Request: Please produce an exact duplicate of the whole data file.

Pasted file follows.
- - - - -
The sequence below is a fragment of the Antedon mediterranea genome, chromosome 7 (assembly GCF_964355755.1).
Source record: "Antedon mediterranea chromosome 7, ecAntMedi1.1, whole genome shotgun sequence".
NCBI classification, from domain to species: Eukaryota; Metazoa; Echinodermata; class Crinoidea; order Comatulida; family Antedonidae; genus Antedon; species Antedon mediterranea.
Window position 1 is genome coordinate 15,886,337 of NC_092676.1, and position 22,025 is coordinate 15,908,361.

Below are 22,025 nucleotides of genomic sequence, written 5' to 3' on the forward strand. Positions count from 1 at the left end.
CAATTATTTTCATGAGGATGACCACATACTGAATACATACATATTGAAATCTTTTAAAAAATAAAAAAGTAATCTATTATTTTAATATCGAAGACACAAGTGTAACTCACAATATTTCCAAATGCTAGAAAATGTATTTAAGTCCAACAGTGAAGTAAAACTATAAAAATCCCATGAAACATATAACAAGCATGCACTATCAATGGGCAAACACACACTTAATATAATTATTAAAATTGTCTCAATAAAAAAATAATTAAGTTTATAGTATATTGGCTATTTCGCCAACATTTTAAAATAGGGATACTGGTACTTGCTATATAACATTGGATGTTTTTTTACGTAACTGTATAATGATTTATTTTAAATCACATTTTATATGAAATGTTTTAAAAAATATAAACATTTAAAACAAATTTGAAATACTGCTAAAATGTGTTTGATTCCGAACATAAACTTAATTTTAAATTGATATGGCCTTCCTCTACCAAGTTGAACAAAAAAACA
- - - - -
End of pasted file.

The sequence below is a fragment of the Antedon mediterranea genome, chromosome 7 (assembly GCF_964355755.1).
Source record: "Antedon mediterranea chromosome 7, ecAntMedi1.1, whole genome shotgun sequence".
NCBI classification, from domain to species: Eukaryota; Metazoa; Echinodermata; class Crinoidea; order Comatulida; family Antedonidae; genus Antedon; species Antedon mediterranea.
Window position 1 is genome coordinate 15,886,337 of NC_092676.1, and position 22,025 is coordinate 15,908,361.

Below are 22,025 nucleotides of genomic sequence, written 5' to 3' on the forward strand. Positions count from 1 at the left end.
CAATTATTTTCATGAGGATGACCACATACTGAATACATACATATTGAAATCTTTTAAAAAATAAAAAAGTAATCTATTATTTTAATATCGAAGACACAAGTGTAACTCACAATATTTCCAAATGCTAGAAAATGTATTTAAGTCCAACAGTGAAGTAAAACTATAAAAATCCCATGAAACATATAACAAGCATGCACTATCAATGGGCAAACACACACTTAATATAATTATTAAAATTGTCTCAATAAAAAAATAATTAAGTTTATAGTATATTGGCTATTTCGCCAACATTTTAAAATAGGGATACTGGTACTTGCTATATAACATTGGATGTTTTTTTACGTAACTGTATAATGATTTATTTTAAATCACATTTTATATGAAATGTTTTAAAAAATATAAACATTTAAAACAAATTTGAAATACTGCTAAAATGTGTTTGATTCCGAACATAAACTTAATTTTAAATTGATATGGCCTTCCTCTACCAAGTTGAACAAAAAAACA